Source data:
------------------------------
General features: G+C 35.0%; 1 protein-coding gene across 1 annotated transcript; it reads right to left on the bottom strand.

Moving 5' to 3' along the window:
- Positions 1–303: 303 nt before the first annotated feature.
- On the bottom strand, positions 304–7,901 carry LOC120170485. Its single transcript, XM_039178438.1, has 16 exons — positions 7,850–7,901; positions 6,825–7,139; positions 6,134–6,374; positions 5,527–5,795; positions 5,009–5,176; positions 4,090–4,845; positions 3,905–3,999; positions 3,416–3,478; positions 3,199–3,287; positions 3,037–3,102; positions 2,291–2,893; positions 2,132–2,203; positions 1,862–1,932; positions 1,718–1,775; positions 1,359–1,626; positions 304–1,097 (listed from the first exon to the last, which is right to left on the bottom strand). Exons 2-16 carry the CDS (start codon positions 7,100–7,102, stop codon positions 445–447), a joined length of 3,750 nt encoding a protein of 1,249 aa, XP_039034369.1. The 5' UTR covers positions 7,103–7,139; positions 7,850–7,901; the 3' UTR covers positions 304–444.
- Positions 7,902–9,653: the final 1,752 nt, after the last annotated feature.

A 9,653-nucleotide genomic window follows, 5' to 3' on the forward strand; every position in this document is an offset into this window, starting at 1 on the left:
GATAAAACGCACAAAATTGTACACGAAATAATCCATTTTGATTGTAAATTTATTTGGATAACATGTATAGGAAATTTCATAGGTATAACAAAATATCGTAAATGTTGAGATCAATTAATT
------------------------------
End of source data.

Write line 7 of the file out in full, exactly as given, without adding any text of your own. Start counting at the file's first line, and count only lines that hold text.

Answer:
GATAAAACGCACAAAATTGTACACGAAATAATCCATTTTGATTGTAAATTTATTTGGATAACATGTATAGGAAATTTCATAGGTATAACAAAATATCGTAAATGTTGAGATCAATTAATT